This is the second in a three part series examining the strengths and weaknesses of email. View the first article here.
Social media has changed the way businesses communicate with their customers, but it has done little to change the way people within companies communicate with each other, and with other businesses. The term “social business” means so many different things to different people that this distinction is often overlooked. Many companies establish a presence on social media sites and congratulate themselves for becoming “social businesses”, but the reality is that inside the company it’s the same old email-driven business-as-usual.
Consumer-focused social networks do have a significant role to play in modern business communication, but it is important that we understand the strengths and weaknesses of each type of network if we are to use them effectively.
Facebook, Twitter, Pinterest, Google+ and YouTube are primarily business-to-consumer and consumer-to-consumer networks. With 1bn active users on Facebook and 300m on Twitter, these networks offer immense reach and are a great place to make contact with customers and prospects. But they’re not great places to have deeper, more productive discussions with customers. In many cases the company’s social media presence should be accompanied by a community that they use for more meaningful customer engagement.
The idea of creating a private Facebook group for employees to discuss work issues may initially sound appealing – employees are probably already on Facebook, and it might give the impression that management “get” social media – but Facebook is not designed for business communication. It provides little ability to categorize or search for information, and fairly poor data management capabilities. As a result, it is of little use for “real work” and is only suitable for office chatter and trivialities, delivering very little business value.
Most social business experts would probably be surprised that the idea of using Facebook for internal communication is even considered. But a recent survey suggested that 74 per cent of companies were doing precisely that. This is an astonishing statistic that I find hard to believe; I suspect it is another example of confusion caused by the terminology about social business rather than a true reflection of where internal business communication takes place.
This confusion highlights the need to recognize that there are three distinct types of social networks. An integrated social business strategy uses all three to improve communications with different groups of people.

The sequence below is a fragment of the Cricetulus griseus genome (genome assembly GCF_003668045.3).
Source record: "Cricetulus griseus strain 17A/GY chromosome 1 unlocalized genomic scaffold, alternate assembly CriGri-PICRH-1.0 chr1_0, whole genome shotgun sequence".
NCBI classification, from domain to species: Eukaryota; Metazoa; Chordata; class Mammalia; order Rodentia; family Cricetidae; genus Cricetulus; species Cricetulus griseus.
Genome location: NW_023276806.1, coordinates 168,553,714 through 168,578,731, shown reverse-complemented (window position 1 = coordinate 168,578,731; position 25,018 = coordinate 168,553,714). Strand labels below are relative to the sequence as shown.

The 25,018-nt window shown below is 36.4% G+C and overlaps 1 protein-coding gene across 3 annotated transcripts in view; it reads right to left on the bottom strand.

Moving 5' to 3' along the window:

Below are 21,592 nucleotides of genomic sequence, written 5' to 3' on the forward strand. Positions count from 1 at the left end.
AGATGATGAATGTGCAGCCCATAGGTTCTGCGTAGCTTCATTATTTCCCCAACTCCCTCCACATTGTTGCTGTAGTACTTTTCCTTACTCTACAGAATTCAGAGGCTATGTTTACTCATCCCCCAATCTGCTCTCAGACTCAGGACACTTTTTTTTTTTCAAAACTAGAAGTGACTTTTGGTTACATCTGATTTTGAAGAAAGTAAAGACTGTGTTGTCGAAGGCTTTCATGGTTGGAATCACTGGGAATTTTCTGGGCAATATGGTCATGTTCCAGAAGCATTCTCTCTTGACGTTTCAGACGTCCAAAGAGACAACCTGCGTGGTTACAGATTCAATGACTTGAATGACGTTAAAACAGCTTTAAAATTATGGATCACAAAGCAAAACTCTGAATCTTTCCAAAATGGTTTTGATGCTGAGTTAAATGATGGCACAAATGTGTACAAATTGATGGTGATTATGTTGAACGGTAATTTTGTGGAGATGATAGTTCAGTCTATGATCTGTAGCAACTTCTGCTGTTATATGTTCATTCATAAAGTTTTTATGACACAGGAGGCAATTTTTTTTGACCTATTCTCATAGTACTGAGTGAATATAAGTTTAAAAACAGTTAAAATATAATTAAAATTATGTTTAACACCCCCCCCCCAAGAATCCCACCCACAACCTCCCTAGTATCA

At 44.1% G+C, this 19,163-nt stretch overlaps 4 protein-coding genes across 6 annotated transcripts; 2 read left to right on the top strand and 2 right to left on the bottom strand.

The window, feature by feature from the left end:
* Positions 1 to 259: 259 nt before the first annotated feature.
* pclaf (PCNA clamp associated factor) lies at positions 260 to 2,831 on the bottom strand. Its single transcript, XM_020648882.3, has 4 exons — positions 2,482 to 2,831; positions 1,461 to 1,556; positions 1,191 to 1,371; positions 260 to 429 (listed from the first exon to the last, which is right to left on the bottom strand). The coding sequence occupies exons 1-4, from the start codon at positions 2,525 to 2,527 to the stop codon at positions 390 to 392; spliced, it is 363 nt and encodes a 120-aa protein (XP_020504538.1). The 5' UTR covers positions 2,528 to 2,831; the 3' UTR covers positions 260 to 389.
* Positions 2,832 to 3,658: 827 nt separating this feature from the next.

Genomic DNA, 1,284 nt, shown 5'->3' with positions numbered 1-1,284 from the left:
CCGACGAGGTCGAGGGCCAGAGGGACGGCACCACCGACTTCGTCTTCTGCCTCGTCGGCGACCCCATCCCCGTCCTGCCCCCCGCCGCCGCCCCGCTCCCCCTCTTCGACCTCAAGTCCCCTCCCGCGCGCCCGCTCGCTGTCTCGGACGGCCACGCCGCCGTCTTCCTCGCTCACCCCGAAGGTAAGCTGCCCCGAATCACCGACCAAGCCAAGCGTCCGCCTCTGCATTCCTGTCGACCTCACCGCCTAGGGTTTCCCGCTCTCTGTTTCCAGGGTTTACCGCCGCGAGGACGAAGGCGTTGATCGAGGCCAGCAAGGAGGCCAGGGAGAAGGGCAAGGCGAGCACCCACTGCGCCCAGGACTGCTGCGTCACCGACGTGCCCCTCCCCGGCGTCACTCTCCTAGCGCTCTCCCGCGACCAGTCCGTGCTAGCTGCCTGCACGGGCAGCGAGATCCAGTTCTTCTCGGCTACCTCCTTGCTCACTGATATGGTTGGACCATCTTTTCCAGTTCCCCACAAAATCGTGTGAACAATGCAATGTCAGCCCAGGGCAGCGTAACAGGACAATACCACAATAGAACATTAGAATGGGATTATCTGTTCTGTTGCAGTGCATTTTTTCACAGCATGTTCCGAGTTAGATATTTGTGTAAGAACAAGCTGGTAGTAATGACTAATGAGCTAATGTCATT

- Public social networks like Facebook and Twitter – good for making contact with customers and prospects, less good for deeper discussions;
- Customer communities – for deeper customer engagement. These can be characterized as “social extranets”, and also include private business-to-business networks for communication with partners and B2B customers; and
- Employee networks – for internal company communication. These can be characterized as “social intranets”.
Of the prominent public social networks, the hardest to categorize is LinkedIn. It is sometimes described as a business-to-business network, but it really isn’t. It is a network of professionals who work for businesses, but is a person-to-person network rather than business-to-business. Cynics might describe it a recruitment site or glorified address book, and a large percentage of the 225m active users use it like that. But there are clear signs of aspirations from LinkedIn to become a more useful business tool, enabling companies to promote their products, and sales people to find customers.
Even so, as an environment for employee or B2B collaboration, it suffers from the same problems as Facebook – an over-simplistic environment for real work. So, LinkedIn is best considered in the first category – a business-focused public social network that is good for making contact, but not so good for deeper collaboration.
Of the three types of network, it is internal employee networks that businesses have made least progress in deploying, despite research showing that these offer the greatest potential business value. In the next article we will examine the reasons for this.
Richard Hughes is the author of ‘Business Communication Revolution’, and director of social strategy at BroadVision.
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